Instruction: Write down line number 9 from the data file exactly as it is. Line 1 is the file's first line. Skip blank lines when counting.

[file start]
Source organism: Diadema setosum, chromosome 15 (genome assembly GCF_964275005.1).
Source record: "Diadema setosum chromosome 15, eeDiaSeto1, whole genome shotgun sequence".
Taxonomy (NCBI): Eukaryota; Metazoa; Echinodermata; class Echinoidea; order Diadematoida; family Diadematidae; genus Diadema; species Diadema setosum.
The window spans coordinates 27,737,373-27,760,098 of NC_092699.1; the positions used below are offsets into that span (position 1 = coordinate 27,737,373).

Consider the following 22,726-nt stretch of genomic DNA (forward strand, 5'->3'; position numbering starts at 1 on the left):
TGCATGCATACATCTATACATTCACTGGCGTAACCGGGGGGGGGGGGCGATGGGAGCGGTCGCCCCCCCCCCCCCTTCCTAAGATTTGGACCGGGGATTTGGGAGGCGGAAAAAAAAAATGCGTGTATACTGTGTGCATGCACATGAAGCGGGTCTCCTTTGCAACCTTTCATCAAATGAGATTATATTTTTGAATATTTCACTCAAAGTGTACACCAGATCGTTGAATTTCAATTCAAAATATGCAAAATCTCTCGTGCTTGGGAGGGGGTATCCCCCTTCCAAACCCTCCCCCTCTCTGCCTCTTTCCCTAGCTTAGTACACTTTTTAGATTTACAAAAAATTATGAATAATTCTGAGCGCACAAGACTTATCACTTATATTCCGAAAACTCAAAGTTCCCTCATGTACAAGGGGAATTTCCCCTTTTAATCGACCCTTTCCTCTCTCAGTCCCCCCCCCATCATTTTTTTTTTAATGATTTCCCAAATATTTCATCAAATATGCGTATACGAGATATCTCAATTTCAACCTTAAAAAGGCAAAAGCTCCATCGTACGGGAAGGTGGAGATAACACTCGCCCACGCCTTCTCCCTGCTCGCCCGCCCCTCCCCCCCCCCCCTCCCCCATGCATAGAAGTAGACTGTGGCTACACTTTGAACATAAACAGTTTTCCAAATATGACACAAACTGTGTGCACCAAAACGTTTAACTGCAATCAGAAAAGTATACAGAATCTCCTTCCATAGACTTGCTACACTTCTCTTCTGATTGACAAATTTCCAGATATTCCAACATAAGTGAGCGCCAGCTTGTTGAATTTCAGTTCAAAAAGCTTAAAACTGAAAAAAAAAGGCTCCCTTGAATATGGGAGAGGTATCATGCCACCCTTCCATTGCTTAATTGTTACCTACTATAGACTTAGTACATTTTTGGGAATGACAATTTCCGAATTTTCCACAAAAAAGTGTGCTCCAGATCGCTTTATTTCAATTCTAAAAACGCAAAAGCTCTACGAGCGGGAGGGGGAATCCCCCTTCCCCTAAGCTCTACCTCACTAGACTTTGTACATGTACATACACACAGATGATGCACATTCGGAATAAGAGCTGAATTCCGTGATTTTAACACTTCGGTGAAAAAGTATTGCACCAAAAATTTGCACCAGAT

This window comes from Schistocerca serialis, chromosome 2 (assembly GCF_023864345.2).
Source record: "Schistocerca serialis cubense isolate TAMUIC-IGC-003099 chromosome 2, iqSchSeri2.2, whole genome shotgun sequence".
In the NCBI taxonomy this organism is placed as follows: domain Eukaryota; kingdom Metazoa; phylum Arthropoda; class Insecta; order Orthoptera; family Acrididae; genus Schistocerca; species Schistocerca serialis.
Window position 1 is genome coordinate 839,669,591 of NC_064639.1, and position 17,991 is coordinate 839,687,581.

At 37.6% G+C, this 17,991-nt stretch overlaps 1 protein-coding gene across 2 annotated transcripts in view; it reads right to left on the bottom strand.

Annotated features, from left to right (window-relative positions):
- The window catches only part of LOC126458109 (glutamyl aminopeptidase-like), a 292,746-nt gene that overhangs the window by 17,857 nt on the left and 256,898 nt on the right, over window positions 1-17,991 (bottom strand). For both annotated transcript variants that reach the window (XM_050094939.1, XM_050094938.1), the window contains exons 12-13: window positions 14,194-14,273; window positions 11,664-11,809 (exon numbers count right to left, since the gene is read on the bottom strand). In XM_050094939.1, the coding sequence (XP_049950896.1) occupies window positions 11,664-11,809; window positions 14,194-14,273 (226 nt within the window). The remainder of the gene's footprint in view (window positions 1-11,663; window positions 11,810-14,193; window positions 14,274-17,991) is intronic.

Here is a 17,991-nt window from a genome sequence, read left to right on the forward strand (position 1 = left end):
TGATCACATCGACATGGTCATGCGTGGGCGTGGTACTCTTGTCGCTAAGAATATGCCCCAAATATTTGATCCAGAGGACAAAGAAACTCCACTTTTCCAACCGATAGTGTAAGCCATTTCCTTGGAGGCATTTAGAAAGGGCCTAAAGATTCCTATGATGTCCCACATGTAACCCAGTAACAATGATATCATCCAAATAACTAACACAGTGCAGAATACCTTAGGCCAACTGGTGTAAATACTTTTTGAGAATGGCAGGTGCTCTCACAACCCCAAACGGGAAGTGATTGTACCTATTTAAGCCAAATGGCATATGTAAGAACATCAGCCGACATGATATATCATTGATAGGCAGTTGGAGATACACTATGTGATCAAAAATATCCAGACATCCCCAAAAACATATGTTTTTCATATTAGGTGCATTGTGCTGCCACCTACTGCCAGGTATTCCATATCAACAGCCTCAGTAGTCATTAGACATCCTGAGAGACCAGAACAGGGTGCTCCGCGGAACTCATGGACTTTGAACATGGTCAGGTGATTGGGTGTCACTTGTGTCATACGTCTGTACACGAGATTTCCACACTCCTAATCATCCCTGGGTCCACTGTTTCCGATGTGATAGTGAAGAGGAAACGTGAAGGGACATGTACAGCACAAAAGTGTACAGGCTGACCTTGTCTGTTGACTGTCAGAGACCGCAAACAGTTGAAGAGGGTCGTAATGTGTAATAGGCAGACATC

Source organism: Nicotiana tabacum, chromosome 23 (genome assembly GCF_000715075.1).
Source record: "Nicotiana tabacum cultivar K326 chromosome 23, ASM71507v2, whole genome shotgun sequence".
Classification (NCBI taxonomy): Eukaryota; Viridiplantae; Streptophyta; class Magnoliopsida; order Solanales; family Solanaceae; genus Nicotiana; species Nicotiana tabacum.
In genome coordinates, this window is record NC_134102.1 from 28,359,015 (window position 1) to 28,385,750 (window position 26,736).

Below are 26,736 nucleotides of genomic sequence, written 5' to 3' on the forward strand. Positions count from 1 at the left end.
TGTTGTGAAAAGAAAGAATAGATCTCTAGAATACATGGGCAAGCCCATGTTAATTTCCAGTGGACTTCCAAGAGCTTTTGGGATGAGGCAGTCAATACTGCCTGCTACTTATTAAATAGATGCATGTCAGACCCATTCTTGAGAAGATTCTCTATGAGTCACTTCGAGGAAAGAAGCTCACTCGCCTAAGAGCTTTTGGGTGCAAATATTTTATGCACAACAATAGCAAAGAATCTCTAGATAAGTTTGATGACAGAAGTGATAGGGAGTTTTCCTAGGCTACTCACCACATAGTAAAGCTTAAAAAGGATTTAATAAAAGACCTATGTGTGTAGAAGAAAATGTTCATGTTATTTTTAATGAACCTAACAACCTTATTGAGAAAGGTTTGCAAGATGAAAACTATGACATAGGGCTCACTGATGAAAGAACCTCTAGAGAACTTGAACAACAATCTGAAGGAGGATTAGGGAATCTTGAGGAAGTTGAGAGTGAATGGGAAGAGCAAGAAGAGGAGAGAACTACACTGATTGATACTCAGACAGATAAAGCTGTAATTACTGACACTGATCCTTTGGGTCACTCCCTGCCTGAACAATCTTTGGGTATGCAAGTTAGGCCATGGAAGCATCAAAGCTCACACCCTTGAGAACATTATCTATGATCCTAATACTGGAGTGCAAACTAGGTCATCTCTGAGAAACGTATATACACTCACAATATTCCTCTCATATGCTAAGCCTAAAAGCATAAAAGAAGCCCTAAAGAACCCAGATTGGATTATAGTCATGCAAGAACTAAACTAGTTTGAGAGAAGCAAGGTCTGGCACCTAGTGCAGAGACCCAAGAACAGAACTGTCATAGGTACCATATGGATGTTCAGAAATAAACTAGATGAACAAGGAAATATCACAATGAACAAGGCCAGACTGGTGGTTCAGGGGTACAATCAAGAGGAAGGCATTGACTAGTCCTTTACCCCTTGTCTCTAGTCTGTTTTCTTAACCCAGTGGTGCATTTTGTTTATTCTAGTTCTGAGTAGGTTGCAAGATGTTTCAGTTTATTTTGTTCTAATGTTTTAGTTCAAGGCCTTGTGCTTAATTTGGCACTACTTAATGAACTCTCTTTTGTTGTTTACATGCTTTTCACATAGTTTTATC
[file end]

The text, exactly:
In the NCBI taxonomy this organism is placed as follows: domain Eukaryota; kingdom Metazoa; phylum Arthropoda; class Insecta; order Orthoptera; family Acrididae; genus Schistocerca; species Schistocerca serialis.